If you can name more than 25 central bankers, you’re probably a foreign exchange trader. Here are 10 central bankers who distinguished themselves since the crisis began.

3. Dallas Fed President Richard Fisher

In my mind, economic forecasting is the most important part of central banking. On that front, Fisher has been a failure. His repeated overly-optimistic forecasts and warnings about inflation have been way off the mark.

So why is he on my list? Every central bank needs some balance. Even at a time that calls for the most dovish monetary policy in history, there needs to be someone warning about the risks. Fisher is in the position to do that because he has no real power.

He also gets points because he is a great communicator. As we saw yesterday, he isn’t afraid to speak his mind but he remains relatively diplomatic and doesn’t fight battles as if they’re life and death. At the end of the day, he’s a good central banker but he would make a great politician.

2. St. Louis Fed President James Bullard

There is a good chance that Bullard will be FOMC president one day so keep an ear open when he’s speaking. He’s on my list because he has a rare talent — the ability to change his mind.

In the hyper-critical modern world, it’s a bigger sin to change your mind than to be wrong. But at the end of the day, isn’t the aim to get it right?

Bullard has seemingly been on both sides of every QE debate. As the facts changed, he changed. As any good FX trader knows, there is nothing wrong with that.

1. BOE MPC member David Blanchflower (2006-2009)

It’s tough to love a dove.

Hawks get all the respect in central banking; they are the ‘adults’ who warn about the long-term effects of looser policy now. Being a dove is equated with a panicky, worrisome personality.

Enter the crisis: The global financial system was collapsing yet so many central bankers were looking at lagging CPI numbers, warning about inflation. Most of them should have been dragged out of office years ago for their ineptitude.

Blanchflower was voting for rate cuts for a full year before the Bank of England finally figured out the global economy was in trouble (after Lehman collapsed).

He is a poor diplomat and has made enemies by repeatedly criticizing the Mervyn King-led Bank of England but he is out there (on twitter) telling it the way he sees it.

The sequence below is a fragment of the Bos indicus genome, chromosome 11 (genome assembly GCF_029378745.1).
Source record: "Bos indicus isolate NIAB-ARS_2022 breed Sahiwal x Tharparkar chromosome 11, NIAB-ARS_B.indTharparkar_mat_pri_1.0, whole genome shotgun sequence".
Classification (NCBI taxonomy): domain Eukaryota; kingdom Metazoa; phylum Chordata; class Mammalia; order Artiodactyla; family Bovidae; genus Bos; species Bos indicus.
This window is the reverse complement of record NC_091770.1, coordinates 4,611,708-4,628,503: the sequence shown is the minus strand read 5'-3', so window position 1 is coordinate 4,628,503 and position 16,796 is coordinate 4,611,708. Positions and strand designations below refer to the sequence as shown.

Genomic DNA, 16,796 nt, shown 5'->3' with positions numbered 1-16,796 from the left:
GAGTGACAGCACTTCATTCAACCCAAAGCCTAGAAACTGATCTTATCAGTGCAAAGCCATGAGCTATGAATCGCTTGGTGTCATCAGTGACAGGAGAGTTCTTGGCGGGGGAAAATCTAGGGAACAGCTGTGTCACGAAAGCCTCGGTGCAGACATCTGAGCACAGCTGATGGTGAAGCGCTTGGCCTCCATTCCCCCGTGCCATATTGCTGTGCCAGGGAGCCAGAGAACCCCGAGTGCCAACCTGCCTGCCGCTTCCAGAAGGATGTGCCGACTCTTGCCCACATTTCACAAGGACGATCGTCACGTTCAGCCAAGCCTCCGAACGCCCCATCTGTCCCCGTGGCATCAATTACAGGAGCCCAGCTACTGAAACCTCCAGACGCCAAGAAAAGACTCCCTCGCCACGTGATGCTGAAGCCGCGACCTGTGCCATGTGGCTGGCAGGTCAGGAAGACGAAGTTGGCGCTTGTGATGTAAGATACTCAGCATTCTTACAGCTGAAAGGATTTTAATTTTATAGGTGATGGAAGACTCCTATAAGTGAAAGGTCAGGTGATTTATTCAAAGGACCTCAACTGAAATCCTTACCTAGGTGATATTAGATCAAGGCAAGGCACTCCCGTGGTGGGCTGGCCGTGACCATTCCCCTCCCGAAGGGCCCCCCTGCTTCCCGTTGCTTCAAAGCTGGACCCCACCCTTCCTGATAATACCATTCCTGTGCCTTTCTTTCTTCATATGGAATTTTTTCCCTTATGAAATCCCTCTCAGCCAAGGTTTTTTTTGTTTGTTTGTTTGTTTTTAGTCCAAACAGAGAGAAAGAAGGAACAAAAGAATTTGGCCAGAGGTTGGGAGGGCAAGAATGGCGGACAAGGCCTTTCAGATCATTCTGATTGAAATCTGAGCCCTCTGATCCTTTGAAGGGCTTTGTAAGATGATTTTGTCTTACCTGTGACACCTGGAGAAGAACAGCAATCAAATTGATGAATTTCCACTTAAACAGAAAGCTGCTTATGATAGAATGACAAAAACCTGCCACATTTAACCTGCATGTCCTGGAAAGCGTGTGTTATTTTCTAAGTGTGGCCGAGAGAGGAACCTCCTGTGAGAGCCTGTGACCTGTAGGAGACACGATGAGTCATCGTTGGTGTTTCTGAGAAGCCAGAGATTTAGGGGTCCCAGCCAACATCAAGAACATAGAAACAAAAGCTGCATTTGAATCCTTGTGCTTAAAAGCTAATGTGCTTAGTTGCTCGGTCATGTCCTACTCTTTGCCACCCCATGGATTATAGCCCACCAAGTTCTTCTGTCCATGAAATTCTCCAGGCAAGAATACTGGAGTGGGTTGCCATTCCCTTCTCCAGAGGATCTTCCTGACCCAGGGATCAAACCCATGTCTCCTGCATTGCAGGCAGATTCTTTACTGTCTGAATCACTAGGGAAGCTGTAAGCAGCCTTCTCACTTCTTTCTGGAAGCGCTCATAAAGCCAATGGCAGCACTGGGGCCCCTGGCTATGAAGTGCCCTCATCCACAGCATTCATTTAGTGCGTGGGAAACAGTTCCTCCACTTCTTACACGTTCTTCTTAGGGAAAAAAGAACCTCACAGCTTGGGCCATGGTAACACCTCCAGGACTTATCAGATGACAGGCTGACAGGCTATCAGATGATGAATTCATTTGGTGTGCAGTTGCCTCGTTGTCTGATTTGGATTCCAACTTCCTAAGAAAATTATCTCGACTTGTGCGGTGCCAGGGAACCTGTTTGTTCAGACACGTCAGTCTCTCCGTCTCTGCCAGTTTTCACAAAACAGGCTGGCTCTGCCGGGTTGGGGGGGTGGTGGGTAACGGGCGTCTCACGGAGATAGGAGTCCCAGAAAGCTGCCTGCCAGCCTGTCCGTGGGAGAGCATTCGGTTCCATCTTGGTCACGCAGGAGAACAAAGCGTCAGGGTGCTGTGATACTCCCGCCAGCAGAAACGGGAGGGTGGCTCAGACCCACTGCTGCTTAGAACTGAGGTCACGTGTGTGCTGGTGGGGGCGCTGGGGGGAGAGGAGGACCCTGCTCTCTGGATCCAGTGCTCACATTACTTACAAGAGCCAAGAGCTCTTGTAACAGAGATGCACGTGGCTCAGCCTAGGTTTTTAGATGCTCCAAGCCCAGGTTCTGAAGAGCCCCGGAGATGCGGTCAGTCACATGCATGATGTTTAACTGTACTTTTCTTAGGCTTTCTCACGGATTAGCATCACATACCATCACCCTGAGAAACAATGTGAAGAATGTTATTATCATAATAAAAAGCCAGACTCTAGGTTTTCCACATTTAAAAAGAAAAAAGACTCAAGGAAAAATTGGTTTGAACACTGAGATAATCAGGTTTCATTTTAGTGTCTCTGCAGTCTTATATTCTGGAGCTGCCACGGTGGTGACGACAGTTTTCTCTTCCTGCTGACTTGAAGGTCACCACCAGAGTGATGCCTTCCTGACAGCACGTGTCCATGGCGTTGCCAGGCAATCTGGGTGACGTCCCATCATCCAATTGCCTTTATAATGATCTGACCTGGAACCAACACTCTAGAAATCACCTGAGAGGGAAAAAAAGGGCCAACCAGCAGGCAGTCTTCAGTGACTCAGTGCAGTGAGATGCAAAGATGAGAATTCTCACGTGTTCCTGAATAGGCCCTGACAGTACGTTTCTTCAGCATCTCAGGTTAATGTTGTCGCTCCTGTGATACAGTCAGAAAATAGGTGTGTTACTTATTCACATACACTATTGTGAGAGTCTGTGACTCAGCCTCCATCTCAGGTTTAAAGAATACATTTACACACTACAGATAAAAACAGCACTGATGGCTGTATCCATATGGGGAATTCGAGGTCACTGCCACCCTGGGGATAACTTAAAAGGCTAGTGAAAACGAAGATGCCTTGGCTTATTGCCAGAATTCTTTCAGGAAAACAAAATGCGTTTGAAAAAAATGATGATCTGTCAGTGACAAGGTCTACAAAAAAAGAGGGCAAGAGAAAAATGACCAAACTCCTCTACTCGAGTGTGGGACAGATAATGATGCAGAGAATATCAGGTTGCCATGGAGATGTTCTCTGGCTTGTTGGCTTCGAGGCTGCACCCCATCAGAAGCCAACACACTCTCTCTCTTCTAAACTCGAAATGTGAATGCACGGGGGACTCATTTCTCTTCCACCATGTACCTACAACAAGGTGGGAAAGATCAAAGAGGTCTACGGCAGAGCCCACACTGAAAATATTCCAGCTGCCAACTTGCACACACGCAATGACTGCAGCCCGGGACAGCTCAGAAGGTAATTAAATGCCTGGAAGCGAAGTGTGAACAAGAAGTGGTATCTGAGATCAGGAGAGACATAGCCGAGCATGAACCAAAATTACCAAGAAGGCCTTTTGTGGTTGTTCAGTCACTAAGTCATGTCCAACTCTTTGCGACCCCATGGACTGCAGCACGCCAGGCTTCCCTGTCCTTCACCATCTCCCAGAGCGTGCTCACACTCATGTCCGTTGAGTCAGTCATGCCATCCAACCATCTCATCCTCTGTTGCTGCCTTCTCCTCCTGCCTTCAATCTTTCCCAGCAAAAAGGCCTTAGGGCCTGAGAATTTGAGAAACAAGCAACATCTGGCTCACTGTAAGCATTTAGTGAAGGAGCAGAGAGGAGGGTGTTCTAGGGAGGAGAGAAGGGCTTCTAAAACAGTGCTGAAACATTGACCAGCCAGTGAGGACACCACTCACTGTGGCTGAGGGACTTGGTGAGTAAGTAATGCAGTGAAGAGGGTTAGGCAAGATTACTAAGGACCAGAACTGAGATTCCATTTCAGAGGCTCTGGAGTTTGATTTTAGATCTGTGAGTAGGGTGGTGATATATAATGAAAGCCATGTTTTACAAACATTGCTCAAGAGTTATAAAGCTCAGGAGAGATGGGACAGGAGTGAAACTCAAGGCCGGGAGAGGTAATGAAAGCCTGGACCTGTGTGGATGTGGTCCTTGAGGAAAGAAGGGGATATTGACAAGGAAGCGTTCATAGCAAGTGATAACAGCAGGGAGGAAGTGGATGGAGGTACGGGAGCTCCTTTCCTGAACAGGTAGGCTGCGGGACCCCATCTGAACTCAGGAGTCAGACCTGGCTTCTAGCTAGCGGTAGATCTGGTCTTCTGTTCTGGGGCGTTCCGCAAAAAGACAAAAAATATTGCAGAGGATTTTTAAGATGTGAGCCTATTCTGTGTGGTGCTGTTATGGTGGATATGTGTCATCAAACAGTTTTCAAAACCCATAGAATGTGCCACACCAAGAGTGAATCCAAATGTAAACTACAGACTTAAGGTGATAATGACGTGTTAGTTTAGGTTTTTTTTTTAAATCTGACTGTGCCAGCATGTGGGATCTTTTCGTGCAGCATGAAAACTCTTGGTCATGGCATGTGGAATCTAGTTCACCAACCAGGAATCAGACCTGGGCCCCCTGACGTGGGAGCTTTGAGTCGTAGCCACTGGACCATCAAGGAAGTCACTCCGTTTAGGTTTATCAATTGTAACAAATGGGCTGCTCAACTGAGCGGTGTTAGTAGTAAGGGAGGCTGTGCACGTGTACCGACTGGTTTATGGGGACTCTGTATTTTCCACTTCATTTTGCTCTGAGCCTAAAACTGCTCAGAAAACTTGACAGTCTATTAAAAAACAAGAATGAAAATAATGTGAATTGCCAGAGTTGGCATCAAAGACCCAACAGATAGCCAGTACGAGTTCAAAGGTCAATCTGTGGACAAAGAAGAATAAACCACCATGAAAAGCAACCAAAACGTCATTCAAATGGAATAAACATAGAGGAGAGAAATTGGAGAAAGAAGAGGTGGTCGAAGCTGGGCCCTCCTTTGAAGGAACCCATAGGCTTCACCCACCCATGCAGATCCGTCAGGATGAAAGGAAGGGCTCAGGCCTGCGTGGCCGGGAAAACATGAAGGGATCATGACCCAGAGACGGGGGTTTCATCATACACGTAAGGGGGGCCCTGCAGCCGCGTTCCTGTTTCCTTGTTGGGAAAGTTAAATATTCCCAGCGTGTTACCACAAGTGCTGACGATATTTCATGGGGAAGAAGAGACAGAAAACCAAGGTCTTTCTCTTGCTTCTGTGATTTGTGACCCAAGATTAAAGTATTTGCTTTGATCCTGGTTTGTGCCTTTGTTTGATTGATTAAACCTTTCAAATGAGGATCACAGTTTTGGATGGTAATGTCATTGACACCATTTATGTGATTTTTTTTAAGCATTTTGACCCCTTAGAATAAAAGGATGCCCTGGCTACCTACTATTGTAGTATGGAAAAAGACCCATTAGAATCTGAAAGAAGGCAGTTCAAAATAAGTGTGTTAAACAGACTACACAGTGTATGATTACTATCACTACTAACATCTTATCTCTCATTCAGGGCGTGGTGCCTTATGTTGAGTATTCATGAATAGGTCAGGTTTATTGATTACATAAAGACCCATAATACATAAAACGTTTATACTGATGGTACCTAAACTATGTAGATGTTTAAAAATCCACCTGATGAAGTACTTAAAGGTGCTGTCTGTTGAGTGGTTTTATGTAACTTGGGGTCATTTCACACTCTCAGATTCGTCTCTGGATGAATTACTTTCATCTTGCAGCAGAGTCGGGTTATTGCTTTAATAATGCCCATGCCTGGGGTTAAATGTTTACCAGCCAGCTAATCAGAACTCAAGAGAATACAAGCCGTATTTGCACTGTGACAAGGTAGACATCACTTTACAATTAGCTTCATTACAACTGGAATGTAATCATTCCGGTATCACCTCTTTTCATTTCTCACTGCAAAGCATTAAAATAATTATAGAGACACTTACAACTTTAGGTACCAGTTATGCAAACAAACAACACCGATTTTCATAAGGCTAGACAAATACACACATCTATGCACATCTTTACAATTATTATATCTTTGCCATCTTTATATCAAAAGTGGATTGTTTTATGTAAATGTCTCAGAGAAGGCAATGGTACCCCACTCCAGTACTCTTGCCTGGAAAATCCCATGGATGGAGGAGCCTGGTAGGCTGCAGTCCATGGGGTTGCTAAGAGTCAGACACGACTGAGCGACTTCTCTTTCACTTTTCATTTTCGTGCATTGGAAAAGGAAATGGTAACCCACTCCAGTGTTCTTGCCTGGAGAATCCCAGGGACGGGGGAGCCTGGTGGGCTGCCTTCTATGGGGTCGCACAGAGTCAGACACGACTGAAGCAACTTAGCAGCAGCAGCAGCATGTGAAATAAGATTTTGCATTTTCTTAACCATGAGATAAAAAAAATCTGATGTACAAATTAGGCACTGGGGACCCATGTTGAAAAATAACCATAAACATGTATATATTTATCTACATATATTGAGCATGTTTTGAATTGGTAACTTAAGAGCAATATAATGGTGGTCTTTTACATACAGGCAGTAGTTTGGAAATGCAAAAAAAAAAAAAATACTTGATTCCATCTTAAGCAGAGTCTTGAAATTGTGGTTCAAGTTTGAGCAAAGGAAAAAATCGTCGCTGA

On my list, a central banker is like a foreign exchange trader — credits for for style are secondary, being right is what counts. Not many central banks saw the crisis as clearly as Blanchflower.

The rest of the list:

4. Ben Bernanke – a controversial figure because politicians have used him to score points but history will ultimately put him at the top of every list.

5. Fmr ECB vice president Lucas Papademos – Trichet’s right hand man was a steady hand throughout the crisis. He gets full points for resigning to be Prime Minister in Greece’s caretaker government after Papandreou abruptly quit.

6. Fmr Deputy RBA gov (2007-2012) Ric Battellino – This guy called the bottom of the crisis in Australia. He said things were getting better at the very depths of the crisis. I laughed at the time, but he was right. He loses points because later (including this year) he was far too hawkish.

7. Bundesbank chief Jens Weidmann – A welcome departure from the comical hawkishness of successive BUBA leaders.

8. BOC Governor Mark Carney – A model for modern central bank communication. He was also the fore-bearer of the ‘calendar-driven’ guidance that the Fed eventually adopted.

9. BOJ Governor Masaaki Shirakawa – Dealt an incredibly tough hand, having taken over in March 2008 and forced to deal with the tsunami disaster. Didn’t have many cards to play but he has battled.

10. Minneapolis Fed President Narayana Kocherlakota – He’s on my list for the same reason as Bullard, flexibility.